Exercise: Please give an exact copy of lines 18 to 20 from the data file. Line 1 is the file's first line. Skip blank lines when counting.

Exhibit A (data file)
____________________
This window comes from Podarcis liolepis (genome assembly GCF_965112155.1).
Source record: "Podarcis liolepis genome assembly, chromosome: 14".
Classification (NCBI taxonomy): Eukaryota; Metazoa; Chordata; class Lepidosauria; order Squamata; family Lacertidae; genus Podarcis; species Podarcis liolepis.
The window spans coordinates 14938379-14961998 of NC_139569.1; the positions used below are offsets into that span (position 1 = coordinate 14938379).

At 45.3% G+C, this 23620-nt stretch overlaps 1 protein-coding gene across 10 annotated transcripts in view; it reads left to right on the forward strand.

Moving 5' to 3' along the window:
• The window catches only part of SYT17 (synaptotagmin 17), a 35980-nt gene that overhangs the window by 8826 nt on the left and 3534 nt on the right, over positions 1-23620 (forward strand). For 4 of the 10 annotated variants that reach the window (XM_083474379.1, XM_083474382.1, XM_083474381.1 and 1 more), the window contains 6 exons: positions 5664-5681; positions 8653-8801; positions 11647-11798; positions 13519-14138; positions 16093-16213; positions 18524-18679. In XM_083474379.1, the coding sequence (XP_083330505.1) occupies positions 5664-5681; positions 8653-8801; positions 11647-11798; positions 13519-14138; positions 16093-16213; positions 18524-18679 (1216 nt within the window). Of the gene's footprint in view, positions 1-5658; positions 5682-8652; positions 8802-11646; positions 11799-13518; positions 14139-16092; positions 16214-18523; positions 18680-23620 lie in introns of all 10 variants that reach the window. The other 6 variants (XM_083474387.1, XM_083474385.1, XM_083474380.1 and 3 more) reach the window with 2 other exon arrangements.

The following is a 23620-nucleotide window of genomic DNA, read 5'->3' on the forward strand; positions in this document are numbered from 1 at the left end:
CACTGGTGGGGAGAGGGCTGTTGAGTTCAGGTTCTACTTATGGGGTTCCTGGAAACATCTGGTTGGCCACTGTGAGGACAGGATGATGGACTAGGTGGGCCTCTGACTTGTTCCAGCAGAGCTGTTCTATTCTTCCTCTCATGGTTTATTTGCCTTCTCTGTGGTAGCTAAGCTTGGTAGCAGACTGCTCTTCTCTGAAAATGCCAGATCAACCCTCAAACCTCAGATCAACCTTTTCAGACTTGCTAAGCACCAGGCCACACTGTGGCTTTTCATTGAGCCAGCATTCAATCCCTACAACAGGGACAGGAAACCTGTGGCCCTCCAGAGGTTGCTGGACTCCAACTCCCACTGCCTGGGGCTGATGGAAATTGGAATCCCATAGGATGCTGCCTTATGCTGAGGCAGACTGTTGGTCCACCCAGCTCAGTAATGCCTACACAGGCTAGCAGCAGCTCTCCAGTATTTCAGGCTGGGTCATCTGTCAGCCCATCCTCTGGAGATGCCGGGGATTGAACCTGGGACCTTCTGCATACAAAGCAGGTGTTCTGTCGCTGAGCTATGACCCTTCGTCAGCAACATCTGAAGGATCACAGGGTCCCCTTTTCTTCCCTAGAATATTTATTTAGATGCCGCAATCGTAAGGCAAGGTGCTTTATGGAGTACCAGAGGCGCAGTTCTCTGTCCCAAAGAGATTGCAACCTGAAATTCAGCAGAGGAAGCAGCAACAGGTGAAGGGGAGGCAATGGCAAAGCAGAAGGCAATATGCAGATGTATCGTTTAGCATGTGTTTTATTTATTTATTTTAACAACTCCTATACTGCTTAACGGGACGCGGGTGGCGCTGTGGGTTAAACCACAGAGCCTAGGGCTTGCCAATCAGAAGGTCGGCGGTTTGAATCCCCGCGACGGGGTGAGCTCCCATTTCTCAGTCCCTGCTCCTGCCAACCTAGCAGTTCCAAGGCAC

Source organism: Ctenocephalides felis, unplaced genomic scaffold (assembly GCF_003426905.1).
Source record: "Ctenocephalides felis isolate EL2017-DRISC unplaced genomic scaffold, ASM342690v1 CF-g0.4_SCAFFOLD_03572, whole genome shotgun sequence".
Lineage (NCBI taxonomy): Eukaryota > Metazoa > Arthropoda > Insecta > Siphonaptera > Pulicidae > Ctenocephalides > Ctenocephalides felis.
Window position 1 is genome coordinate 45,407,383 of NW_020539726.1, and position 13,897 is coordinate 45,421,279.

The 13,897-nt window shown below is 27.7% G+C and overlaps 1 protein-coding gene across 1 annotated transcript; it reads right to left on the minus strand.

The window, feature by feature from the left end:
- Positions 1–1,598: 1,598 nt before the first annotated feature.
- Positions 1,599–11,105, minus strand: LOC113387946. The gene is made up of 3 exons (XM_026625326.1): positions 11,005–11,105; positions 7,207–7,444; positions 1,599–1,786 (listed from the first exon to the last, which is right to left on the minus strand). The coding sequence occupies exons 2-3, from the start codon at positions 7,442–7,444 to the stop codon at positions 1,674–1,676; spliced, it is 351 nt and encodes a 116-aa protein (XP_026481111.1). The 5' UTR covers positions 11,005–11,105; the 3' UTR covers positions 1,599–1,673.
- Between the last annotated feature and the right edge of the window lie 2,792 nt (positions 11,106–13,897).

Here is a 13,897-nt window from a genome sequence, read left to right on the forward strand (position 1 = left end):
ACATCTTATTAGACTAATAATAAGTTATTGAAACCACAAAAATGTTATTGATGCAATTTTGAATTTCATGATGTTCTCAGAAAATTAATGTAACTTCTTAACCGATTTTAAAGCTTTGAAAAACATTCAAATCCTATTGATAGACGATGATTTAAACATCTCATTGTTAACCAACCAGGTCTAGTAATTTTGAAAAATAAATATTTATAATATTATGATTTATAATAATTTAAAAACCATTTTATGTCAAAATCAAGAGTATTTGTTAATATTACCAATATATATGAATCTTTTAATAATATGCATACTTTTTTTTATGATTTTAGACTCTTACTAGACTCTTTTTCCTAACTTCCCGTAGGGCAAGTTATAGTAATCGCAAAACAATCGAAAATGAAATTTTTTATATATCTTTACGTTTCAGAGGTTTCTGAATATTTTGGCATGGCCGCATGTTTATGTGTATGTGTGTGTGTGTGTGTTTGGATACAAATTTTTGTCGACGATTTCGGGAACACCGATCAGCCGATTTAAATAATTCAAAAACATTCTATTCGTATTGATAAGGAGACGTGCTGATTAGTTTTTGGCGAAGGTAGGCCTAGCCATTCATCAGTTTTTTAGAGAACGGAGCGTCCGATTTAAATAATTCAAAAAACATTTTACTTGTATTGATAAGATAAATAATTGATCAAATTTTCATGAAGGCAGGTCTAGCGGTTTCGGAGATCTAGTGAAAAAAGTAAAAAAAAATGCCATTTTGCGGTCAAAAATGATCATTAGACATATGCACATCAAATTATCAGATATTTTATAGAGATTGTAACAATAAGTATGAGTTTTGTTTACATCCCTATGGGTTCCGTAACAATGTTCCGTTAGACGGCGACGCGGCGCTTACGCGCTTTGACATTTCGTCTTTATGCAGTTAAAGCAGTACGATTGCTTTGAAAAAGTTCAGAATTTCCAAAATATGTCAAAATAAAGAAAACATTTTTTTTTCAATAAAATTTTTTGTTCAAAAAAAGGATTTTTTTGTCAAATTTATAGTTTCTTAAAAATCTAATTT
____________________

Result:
- Between the last annotated feature and the right edge of the window lie 2,792 nt (positions 11,106–13,897).

Here is a 13,897-nt window from a genome sequence, read left to right on the forward strand (position 1 = left end):
ACATCTTATTAGACTAATAATAAGTTATTGAAACCACAAAAATGTTATTGATGCAATTTTGAATTTCATGATGTTCTCAGAAAATTAATGTAACTTCTTAACCGATTTTAAAGCTTTGAAAAACATTCAAATCCTATTGATAGACGATGATTTAAACATCTCATTGTTAACCAACCAGGTCTAGTAATTTTGAAAAATAAATATTTATAATATTATGATTTATAATAATTTAAAAACCATTTTATGTCAAAATCAAGAGTATTTGTTAATATTACCAATATATATGAATCTTTTAATAATATGCATACTTTTTTTTATGATTTTAGACTCTTACTAGACTCTTTTTCCTAACTTCCCGTAGGGCAAGTTATAGTAATCGCAAAACAATCGAAAATGAAATTTTTTATATATCTTTACGTTTCAGAGGTTTCTGAATATTTTGGCATGGCCGCATGTTTATGTGTATGTGTGTGTGTGTGTGTTTGGATACAAATTTTTGTCGACGATTTCGGGAACACCGATCAGCCGATTTAAATAATTCAAAAACATTCTATTCGTATTGATAAGGAGACGTGCTGATTAGTTTTTGGCGAAGGTAGGCCTAGCCATTCATCAGTTTTTTAGAGAACGGAGCGTCCGATTTAAATAATTCAAAAAACATTTTACTTGTATTGATAAGATAAATAATTGATCAAATTTTCATGAAGGCAGGTCTAGCGGTTTCGGAGATCTAGTGAAAAAAGTAAAAAAAAATGCCATTTTGCGGTCAAAAATGATCATTAGACATATGCACATCAAATTATCAGATATTTTATAGAGATTGTAACAATAAGTATGAGTTTTGTTTACATCCCTATGGGTTCCGTAACAATGTTCCGTTAGACGGCGACGCGGCGCTTACGCGCTTTGACATTTCGTCTTTATGCAGTTAAAGCAGTACGATTGCTTTGAAAAAGTTCAGAATTTCCAAAATATGTCAAAATAAAGAAAACATTTTTTTTTCAATAAAATTTTTTGTTCAAAAAAAGGATTTTTTTGTCAAATTTATAGTTTCTTAAAAATCTAATTT